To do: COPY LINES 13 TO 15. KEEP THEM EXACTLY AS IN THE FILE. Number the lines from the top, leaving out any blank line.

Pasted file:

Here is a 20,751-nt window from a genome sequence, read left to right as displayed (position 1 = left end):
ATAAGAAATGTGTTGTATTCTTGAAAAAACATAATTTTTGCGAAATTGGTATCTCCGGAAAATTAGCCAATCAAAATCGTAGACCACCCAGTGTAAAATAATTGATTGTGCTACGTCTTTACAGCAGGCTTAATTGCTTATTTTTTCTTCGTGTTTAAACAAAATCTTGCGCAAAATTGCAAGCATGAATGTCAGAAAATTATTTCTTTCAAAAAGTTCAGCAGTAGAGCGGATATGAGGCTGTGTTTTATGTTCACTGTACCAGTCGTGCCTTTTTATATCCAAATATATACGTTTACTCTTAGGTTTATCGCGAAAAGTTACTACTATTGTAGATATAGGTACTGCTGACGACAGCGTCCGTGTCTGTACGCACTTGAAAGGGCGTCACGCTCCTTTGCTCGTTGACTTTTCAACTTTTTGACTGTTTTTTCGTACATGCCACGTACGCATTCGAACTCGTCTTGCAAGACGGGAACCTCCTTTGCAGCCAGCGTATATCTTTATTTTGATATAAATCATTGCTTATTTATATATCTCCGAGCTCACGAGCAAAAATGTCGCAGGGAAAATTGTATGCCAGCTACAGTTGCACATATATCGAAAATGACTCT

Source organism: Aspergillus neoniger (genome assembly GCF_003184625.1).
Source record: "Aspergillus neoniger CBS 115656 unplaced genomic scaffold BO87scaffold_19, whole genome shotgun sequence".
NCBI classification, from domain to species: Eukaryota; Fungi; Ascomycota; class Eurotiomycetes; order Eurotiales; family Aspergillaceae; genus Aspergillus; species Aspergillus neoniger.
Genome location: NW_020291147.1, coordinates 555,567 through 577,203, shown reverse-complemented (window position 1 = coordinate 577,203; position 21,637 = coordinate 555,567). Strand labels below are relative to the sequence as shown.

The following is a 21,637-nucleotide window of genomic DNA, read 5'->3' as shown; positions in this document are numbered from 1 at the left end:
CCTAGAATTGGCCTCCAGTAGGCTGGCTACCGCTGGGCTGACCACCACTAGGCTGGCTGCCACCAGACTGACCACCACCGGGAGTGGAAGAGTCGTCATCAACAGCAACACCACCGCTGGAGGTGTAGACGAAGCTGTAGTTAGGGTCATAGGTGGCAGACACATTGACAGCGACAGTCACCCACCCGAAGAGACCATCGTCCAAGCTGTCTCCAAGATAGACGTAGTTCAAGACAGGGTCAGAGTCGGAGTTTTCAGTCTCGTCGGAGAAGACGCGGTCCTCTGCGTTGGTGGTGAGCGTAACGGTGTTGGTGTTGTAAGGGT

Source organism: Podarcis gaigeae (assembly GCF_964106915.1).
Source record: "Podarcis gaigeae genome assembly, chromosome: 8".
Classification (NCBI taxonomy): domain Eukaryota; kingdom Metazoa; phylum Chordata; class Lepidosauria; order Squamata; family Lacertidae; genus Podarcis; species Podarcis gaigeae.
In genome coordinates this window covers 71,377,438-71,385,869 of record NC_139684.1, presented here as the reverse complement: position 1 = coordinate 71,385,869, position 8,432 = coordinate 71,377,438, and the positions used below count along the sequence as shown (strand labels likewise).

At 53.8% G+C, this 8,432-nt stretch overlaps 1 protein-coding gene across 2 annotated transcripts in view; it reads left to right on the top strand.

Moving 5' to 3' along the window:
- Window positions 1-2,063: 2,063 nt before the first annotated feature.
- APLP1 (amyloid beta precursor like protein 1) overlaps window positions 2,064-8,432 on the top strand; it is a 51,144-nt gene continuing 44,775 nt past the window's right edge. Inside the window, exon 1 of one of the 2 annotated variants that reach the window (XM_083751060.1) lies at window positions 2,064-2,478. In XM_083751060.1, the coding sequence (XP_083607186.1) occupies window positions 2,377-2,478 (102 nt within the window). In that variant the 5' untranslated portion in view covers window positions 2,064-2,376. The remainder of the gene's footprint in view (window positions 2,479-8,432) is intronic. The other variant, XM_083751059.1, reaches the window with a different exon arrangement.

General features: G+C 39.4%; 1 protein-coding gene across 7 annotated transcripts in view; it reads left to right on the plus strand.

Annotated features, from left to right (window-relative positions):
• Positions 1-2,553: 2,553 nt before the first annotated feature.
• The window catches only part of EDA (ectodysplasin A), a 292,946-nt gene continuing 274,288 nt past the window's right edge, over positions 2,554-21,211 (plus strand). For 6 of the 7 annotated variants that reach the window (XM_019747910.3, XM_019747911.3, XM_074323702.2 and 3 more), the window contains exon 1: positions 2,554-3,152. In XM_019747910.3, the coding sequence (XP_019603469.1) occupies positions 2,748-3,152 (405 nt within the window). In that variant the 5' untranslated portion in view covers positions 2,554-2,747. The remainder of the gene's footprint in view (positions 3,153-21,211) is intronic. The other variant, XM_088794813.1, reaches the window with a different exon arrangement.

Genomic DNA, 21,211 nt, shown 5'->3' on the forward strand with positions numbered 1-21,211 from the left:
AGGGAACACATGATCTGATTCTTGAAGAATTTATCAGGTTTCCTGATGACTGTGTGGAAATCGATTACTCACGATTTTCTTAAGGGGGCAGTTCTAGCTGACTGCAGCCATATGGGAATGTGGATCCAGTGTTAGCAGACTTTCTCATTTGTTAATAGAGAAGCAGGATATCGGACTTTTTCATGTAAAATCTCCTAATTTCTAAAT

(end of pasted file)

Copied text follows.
At 53.8% G+C, this 8,432-nt stretch overlaps 1 protein-coding gene across 2 annotated transcripts in view; it reads left to right on the top strand.

Moving 5' to 3' along the window:
- Window positions 1-2,063: 2,063 nt before the first annotated feature.